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Educational Programs During the Summer


You may think summer school is only for students who need to take required makeup classes. But many students choose to take part in special summer learning programs.

Summer school has a reputation for being an option for people who need to take or make up required classes. However, that is simply not the only case. There are a variety of summer programs available for numerous reasons. These learning programs can help you develop certain skills and pursue interests. Here is a list of some reasons people enjoy taking an extra class or two over the summer and how this benefits their lives:

  • Offers hand-on experience that a typical classroom doesn’t provide
  • Enables students to try new things and explore ideas
  • Is a great way to meet like-minded people and make new friends
  • Offers a chance to try a college lifestyle
  • Allows people to earn college credit
  • Gives students extra time to develop punctuality, responsibility and life skills
  • Keeps people motivated and engaged
  • May lead to a future job opportunity or work-study
  • Showcases a commitment to learning and being a self-starter on resumes and college applications

Any extra knowledge you can obtain is never a waste. It can help you grow and develop in a myriad of ways. Be sure to list any of your summer study endeavors on your college application. It shows that instead of sitting around, lounging in the sunshine, you chose to get up and go somewhere to learn every day, and that says a lot!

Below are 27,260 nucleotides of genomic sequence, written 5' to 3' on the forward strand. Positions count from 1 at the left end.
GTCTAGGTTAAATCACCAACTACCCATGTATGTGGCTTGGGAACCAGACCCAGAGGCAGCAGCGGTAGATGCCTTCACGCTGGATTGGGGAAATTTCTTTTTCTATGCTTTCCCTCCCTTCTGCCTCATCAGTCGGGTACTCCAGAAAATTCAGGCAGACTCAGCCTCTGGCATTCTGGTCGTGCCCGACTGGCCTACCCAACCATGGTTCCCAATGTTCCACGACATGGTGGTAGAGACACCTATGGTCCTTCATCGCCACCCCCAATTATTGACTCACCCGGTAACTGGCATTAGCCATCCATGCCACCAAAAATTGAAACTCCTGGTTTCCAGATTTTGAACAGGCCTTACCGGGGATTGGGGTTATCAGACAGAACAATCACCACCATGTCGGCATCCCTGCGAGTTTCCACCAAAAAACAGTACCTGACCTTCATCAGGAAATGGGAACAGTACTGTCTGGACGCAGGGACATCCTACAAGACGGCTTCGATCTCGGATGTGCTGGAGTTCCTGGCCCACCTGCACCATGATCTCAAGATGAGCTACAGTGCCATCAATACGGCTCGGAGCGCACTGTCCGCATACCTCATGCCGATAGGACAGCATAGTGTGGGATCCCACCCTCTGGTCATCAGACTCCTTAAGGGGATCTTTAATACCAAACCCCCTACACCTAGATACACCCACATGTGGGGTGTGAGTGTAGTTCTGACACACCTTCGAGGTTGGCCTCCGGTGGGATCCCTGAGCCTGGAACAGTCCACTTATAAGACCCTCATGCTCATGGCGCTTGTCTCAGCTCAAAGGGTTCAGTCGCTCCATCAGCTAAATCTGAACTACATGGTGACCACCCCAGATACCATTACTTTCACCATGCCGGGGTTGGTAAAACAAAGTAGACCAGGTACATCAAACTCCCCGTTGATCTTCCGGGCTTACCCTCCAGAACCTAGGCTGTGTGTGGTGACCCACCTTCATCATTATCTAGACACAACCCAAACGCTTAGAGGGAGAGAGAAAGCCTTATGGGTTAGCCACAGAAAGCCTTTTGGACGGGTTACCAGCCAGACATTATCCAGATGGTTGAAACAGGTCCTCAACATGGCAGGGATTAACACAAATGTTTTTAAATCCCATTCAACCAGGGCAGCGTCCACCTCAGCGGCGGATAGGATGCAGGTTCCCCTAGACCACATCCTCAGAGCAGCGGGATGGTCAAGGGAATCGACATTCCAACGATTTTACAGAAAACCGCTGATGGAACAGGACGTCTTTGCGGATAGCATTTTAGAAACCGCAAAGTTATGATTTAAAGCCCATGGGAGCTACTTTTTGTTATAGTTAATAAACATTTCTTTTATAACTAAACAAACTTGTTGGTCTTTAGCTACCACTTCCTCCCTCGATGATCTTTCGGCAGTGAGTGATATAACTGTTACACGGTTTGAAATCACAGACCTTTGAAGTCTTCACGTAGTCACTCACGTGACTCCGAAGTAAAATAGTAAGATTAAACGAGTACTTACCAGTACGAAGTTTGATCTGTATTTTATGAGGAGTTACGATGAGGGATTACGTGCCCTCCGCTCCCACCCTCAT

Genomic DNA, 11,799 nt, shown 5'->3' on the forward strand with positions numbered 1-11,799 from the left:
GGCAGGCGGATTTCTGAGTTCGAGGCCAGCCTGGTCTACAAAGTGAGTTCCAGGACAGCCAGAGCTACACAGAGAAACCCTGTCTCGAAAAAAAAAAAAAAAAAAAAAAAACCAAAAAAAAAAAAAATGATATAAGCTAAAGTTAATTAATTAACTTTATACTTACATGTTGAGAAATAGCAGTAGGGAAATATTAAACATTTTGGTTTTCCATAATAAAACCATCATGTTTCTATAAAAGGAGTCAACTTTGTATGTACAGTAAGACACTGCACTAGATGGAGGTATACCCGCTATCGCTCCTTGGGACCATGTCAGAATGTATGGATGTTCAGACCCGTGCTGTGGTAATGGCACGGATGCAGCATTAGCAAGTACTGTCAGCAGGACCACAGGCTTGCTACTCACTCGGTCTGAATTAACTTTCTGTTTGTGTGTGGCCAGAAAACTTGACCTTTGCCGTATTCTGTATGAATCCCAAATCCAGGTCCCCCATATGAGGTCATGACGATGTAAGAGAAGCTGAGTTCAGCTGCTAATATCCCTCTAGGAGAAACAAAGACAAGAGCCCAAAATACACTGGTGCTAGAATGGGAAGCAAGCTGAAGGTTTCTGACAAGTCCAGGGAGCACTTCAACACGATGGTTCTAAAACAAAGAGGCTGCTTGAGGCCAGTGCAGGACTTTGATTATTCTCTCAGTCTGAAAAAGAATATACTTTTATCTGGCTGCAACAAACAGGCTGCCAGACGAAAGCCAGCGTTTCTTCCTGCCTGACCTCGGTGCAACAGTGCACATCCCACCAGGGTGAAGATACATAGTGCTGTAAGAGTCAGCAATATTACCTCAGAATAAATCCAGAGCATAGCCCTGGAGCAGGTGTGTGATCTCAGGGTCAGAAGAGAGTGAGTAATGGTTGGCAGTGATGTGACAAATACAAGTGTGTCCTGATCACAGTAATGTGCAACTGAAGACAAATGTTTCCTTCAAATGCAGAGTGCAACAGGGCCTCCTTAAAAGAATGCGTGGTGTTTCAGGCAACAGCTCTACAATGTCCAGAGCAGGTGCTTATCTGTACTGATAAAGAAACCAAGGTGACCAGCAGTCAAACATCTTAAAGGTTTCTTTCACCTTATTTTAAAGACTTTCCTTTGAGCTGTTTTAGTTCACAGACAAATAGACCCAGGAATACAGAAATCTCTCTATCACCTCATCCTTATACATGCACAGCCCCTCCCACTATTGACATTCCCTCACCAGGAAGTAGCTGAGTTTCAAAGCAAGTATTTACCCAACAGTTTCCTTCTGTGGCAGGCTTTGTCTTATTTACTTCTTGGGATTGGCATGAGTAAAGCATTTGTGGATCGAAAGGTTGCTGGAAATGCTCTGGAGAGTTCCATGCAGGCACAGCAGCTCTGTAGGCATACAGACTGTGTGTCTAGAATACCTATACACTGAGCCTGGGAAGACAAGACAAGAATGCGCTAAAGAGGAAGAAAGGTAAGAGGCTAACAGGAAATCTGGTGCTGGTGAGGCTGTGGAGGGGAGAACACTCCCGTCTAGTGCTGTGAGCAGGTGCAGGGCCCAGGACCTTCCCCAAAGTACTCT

Different Summer Learning Opportunities Abound

The possibilities are endless! Are you interested in sciences, athletics, fine arts, music, STEM, or languages? Besides looking into your local campuses for opportunities, check out recreation centers, museums, colleges and performing-arts locations to see what is available. Your library may have a listing, or your online classifieds may highlight some options. The possibilities are as broad as your imagination.

Residential Programs

If you would like to move in with some fellow students and explore residential programs, ask around. You may be able to commute with your roommates or rely on public transportation to help you get from Point-A to Point-B.

High School Summer Program Options

If you still live at home or choose to for the first couple of years of college, there are some great options available. Speak with your school counselor to hear about your local options.

  • Summer math semester at your local community college
  • A multi-day creative writing program at college
  • A language immersion class in another country or at school
  • Computer camps offer week-long programs in 3-D game design
  • Taking a 6-week college campus program to explore environmental studies, psychology, engineering and other college-level classes
  • Night-school options in various subjects

The Cost of Private Programs